Professor Hofmann’s classes were called “Strategic Decision-Making” and “Effective Team Dynamics.” “Strategic Decision-Making” examined case studies to explore decision-making approaches in business environments. In “Effective Team Dynamics,” Hofmann focused in strategies for successful team development.
During lunch, General Casey delivered a keynote address on how to lead in a VUCA environment. Throughout his talk, General Casey pulled from personal experiences from his 41 years in the military. He offered insight into how students can lead within their organizations despite competitive and ever-changing workplace environments.
After General Casey's keynote, all 177 students gathered in front of the DuBose House for a group photo. We got some great shots, however it was much more difficult than last year's Chapel Hill Immersion, where we had 44 students.
In the afternoon, Professors Roberts and Hofmann held the second run of their sessions, while Dorie Clark, CEO of Clark Strategic Communications and a noted Forbes contributor, held a class on crisis communication that received rave reviews, and several students took to Twitter to express their enthusiasm. In class, students received training on how to communicate effectively—both internally and externally—while coping with negative situations within their organization.
Once Professor Roberts, Professor Fragale and Ms. Clark had wrapped up their afternoon classes, students went to the main Chapel Hill campus for a visit to the Carolina Basketball Hall of Fame with a guided campus tour by Doug Shackelford.
Sunday, the final day of the Immersion, featured several class sessions held by Professor Fragale, Professor Hofmann, Peter Romanella and Bauback Yeganeh. Professors Fragale and Hofmann’s classes were the same as their previous classes, while Peter Romanella led a session entitled “Performing Under Pressure” and Bauback Yeganeh's class was called “Mindfulness.”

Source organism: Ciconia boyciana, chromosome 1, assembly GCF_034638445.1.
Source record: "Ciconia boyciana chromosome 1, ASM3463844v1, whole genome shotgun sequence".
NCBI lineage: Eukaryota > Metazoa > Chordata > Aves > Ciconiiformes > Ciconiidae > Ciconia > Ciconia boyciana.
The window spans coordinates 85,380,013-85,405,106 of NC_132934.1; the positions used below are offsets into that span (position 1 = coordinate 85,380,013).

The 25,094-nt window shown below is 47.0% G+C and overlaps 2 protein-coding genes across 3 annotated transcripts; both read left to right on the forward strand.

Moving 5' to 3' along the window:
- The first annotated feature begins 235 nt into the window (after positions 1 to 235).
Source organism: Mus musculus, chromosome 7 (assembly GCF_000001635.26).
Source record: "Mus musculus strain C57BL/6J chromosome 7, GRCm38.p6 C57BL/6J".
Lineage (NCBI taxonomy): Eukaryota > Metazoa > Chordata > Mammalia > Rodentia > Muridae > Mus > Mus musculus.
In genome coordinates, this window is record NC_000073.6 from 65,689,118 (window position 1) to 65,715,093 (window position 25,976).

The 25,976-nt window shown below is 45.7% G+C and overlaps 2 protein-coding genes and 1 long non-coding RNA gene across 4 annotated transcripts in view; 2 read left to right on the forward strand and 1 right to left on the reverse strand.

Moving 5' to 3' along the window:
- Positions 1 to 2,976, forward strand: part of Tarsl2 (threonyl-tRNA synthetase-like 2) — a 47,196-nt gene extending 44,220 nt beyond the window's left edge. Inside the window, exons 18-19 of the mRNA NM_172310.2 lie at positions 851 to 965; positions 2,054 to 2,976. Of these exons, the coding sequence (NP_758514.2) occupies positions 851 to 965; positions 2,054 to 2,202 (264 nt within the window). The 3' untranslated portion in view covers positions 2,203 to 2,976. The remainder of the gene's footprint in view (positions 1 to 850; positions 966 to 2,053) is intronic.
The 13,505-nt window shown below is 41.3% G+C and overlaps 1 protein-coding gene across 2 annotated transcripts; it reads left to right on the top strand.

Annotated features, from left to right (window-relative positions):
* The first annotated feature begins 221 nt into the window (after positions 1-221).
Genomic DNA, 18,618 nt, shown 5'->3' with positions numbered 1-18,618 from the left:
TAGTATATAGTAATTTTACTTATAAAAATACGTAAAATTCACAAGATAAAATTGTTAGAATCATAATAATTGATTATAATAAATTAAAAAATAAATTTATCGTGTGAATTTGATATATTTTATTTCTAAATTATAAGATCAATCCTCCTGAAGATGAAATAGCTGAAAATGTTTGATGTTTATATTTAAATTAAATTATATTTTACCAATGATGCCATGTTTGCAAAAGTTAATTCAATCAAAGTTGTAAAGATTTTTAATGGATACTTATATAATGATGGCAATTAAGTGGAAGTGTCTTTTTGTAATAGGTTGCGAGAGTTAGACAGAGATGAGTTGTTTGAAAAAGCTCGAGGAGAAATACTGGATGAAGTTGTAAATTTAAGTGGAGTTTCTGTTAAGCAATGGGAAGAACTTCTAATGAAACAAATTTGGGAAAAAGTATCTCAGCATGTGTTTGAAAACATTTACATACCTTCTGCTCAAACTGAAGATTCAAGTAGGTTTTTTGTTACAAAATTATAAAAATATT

After the morning class sessions came to a close, Susan Cates and Doug Shackelford joined students for a town hall meeting, where the students engaged in an open discussion and provided their feedback and thoughts about the program and their own experiences.
Following the town hall, students split up one more time for their last sessions of the weekend. Many of the students went to their leadership coaching sessions, while Steve Jones, dean emeritus at UNC Kenan-Flagler, led a class on “Transformational Change.”
Great to see our UNC Kenan-Flagler MBA@UNC students here in Chapel Hill for their Immersion Weekend. An impressive group of professionals!— Jeff Terry (@jterrykfbs) December 17, 2012
You can get a further recap of the weekend by checking out our photo album on Facebook. You can also read Ana-Laura Diaz's post on the Chapel Hill Immersion weekend, and how the experience continued her love of the “Carolina Way.”